SRM Series: #13 SRM: what problems should it aim to solve?

Rarely a week goes by without a discussion over the definition of SRM (Supplier Relationship Management) and why buying organisations embark on programmes aimed at solving….what exactly?

Consensus is largely absent and SRM is variously described as partnering, collaboration, value improvement, supplier development, risk management, performance management, and other ‘pieces of the SRM jigsaw’.  Perhaps there will never be complete agreement and all that matters is that the organisation (somehow) achieves an acceptable return on its SRM investment. Pragmatism rules, and so it should.

Just getting started on an SRM programme is a challenge in itself and, in this short video, David Atkinson and Ed Bradford explore some of the operational challenges that a serious SRM programme should at least aim to address. These challenges are herein described as ‘problems’, but they are also opportunities and procurement leaders should be designing their programmes so that these opportunities to do things better are diligently harvested. This can help build the business case for SRM and, along with a simple and clear definition of SRM, should point the way to greater internal alignment, superior supplier engagement, and more value from those key supplier relationships.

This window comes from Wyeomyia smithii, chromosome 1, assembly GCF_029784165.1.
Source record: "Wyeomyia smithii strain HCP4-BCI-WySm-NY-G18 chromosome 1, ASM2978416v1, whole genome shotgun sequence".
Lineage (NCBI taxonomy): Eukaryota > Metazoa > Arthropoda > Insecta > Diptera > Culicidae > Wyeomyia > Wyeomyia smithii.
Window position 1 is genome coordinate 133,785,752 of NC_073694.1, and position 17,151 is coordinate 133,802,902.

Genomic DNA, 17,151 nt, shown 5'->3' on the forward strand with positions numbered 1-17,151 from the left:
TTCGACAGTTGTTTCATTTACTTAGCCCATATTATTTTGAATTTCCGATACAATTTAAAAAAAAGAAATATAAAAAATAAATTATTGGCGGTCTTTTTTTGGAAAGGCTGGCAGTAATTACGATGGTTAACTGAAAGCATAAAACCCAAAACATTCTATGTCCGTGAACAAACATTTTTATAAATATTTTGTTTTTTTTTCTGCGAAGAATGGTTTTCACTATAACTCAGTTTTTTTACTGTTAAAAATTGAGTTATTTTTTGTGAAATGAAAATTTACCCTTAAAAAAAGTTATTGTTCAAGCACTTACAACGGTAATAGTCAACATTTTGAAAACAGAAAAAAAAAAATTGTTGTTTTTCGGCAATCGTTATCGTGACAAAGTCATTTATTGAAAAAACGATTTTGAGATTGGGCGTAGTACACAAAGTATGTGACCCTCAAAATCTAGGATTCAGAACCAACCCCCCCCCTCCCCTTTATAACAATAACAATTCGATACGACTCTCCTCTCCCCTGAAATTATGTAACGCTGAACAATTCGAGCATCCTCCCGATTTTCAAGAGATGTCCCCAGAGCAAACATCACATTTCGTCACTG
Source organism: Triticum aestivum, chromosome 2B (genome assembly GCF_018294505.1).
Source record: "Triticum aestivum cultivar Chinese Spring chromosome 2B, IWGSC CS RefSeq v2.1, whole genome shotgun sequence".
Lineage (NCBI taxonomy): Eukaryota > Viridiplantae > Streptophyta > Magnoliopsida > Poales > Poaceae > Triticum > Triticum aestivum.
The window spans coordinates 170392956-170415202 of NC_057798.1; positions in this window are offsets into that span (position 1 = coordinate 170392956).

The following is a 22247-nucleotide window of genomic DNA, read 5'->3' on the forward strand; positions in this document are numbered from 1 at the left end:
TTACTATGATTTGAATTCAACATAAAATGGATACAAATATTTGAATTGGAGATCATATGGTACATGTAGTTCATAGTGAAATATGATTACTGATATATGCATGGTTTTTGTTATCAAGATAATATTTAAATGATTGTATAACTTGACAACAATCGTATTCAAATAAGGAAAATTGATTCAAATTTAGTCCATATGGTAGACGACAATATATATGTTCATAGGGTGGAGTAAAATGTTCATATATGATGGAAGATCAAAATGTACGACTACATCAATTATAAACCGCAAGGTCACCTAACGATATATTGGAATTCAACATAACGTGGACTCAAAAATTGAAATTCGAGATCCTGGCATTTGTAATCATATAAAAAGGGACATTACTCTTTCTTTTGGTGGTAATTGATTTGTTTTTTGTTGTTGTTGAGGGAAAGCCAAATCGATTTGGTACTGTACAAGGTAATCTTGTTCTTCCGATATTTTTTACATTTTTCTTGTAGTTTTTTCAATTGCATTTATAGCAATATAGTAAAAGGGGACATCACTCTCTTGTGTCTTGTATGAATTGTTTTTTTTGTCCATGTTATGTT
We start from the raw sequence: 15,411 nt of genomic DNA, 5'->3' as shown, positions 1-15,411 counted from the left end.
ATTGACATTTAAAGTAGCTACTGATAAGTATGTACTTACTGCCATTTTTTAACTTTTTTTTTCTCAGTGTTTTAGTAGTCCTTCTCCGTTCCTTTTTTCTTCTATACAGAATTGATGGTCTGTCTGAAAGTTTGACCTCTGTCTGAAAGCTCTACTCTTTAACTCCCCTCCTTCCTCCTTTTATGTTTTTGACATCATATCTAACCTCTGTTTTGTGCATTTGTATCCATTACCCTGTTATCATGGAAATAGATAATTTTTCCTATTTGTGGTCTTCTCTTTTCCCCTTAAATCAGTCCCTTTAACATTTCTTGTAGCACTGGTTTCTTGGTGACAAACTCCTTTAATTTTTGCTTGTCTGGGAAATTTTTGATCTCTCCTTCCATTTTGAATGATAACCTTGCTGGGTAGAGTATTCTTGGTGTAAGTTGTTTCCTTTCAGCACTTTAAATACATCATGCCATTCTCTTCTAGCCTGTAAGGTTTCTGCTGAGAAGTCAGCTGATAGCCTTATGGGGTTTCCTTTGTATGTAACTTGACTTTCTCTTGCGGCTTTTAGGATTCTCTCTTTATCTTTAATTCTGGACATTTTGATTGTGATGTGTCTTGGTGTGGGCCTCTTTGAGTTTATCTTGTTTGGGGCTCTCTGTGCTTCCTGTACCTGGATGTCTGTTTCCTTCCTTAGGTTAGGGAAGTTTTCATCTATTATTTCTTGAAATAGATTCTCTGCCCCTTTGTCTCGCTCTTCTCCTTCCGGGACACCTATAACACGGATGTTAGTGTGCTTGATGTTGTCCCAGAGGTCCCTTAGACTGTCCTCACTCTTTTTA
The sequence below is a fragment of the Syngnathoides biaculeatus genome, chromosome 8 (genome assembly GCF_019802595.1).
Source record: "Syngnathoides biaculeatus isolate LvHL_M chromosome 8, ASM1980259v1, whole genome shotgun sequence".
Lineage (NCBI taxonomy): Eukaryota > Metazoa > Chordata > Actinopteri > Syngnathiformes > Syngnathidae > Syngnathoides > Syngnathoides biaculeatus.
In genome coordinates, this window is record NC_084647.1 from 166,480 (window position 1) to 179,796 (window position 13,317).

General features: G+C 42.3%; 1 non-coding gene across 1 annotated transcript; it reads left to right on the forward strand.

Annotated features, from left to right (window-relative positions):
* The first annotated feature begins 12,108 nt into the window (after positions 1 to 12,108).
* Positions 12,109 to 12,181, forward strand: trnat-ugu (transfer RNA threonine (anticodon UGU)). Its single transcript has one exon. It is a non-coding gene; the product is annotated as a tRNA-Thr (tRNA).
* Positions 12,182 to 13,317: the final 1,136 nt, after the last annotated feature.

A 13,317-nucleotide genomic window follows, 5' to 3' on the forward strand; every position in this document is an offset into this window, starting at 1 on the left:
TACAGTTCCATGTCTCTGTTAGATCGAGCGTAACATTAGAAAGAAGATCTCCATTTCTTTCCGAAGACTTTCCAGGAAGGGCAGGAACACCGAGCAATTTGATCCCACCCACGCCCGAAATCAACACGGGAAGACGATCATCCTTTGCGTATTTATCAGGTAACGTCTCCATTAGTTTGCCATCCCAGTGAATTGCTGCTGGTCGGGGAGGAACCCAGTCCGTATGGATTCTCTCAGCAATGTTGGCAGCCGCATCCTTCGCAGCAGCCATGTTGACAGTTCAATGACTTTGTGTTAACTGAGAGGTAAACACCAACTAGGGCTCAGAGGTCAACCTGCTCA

Take a look at the video clip and share your own thoughts. SRM continues to grow in relevance to procurement leaders and their organisations and there are many who have a contribution to make to the debate. Don’t be shy.

One thought on "SRM Series: #13 SRM: what problems should it aim to solve?"

  1. Brian Oakley says:

    Hi David

    We must consider the future needs of the business which may not be the current state.
    This will determine the on going shape of the Supply Chain,and where effort is concentrated,we must not forget the “performance contract” as you said in the video people change but the “contract” is a constant.

    Examples

    I am currently working on NPI as usual its late, so I set both sets of design engineers (customer / supplier ) a target of 24 hrs to respond to questions its significantly improved the relationship at that level in both businesses.

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